By Dr. Stephen Prescott
Copyright © 2017, The Oklahoma Publishing Co.
Licensing. For the Oklahoma Medical Research Foundation, that means taking a discovery we’ve made and giving a partner in the private sector the right to develop and commercialize that discovery.
Until the 1980s, for the vast majority of research we did at OMRF — or that took place at the University of Oklahoma Health Sciences Center and other academic medical centers around the country — this was impossible.
You see, most biomedical research that occurs in academic and nonprofit settings is funded in part by the federal government, primarily through the National Institutes of Health. And, historically, when a researcher working on a federally funded project at an institution like OMRF or OUHSC made a discovery, that pretty much spelled the end of the road for any potential commercialization of that work.
What technically happened was that the biomedical researchers assigned their inventions to the federal government, and then the federal government had the right to develop and commercialize those inventions. But what actually happened was nothing. Of all the biomedical inventions assigned to the government, not a single one ever became a drug.
Recognizing that this system was broken, in 1980, President Jimmy Carter signed the Bayh-Dole Act into law. Bayh-Dole gave institutions like OMRF and OUHSC, rather than the government, the right to take ownership of inventions that had been backed by federal funding. With that right to take ownership came the right to pursue commercialization opportunities.
On its surface, Bayh-Dole sounds inequitable. The government pays institutions to make discoveries, then the institutions get to reap the benefits of that work.
But under the old regime, the government reaped no benefits; it failed to transform a single discovery into a health care product that reached hospitals and clinics. And, more importantly, neither did America’s patient population, which saw no therapeutic benefit from all the tax dollars invested in research.
Luckily, Bayh-Dole erased that track record of futility. Since the law was enacted, federally funded research at academic and nonprofit institutions has given birth to more than 200 vaccines and drugs that reached the market. Among those are three different medications born at OMRF.
Each time one of those therapies makes it to market, the institution where it was born gets a small royalty share of the sales. Typically — and this has been the case for OMRF — these are not eye-popping numbers, usually in the 2 percent range. Those dollars, though, don’t represent a windfall to the institution; instead, they go right back into labs, funding additional research.
This system has helped diversify and stabilize the research funding base at institutions like OMRF. While small relative to our overall research budget, these additional dollars from commercial sources do help protect against the ever-shifting winds of federal funding.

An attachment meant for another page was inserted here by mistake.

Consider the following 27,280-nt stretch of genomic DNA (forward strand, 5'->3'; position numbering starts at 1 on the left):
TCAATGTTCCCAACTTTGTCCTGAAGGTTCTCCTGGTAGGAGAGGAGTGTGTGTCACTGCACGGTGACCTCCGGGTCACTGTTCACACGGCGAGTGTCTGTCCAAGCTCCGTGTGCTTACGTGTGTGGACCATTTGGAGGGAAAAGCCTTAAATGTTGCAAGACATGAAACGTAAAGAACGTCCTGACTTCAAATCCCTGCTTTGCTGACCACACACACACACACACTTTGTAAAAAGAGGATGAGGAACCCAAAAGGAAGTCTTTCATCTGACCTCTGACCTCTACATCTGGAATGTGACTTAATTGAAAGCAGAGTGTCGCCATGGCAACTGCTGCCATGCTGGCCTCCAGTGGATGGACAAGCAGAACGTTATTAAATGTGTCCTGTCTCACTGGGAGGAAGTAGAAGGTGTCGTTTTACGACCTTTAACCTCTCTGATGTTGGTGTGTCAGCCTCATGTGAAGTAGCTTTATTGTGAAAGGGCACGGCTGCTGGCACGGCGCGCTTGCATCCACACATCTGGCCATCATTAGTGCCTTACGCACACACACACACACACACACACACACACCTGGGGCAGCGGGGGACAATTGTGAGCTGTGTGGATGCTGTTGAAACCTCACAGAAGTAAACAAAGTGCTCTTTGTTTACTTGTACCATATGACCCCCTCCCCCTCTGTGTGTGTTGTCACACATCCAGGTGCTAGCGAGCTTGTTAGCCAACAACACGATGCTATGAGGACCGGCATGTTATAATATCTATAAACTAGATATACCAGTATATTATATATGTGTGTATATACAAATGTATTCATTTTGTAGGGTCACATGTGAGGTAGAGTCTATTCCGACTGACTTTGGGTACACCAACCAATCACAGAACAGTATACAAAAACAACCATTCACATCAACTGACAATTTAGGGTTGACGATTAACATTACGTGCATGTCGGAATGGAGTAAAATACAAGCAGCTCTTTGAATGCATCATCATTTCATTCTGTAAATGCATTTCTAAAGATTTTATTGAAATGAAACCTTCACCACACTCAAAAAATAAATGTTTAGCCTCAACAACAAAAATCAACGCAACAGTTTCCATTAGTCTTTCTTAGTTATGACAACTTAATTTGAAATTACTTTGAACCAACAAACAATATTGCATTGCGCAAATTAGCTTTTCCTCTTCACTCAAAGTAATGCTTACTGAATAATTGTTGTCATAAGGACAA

A report this summer from the Biotechnology Innovation Organization and Association of University Technology Managers underscores what a powerful economic engine this system has become. The report found that over the past two decades, licensing by academic and nonprofit institutions to industry has contributed $1.3 trillion to the U.S. economy and supported up to 4.2 million American jobs.
Of course, as with all economic impact reports produced by an organization looking to trumpet its own virtues, this one is no doubt a bit hyperbolic. But the hard statistics that underlie it speak volumes.
More than 1,000 new companies spun out of universities and nonprofits in 2015, the last year covered by the report. In that same year, these institutions filed for nearly 16,000 patents. Each of these figures represented a significant gain over the previous year and the continuation of a long upward trend.
Moreover, patenting and licensing activities also serve as the seeds for new research collaborations with industry. Last month saw a perfect example of one such partnership at OMRF.
We entered into a collaboration agreement with GSK, one of the world’s leading health care companies, for the discovery, development and commercialization of novel therapies to prevent organ damage and death caused by conditions such as acute pancreatitis, lung injury and trauma. The collaboration is part of GSK’s Discovery Partnerships with Academia initiative, which, as you might expect, is focused on teaming academic and industry scientists to develop innovative medicines.
Led by Dr. Charles Esmon, our scientists will work on research projects to develop new treatment strategies for a variety of illnesses and injuries. If that work results in a promising breakthrough, GSK will spearhead the process of transforming that new insight into a therapy to treat patients.
Like every lab-based project, the odds are long that this one will result in a new drug. The most commonly cited figure says that for every 10,000 compounds developed in the lab, only one makes it to the market. Still, Dr. Esmon has a remarkable track record; his work has resulted in two different drugs that received FDA approval.
Whatever the ultimate outcome of this project, it’s clear that academic and nonprofit partnerships with industry are here to stay. Working together has given an important boost to research — and vastly improved the treatment landscape for patients.
A physician and medical researcher, Dr. Stephen Prescott is president of the Oklahoma Medical Research Foundation and can be reached at [email protected].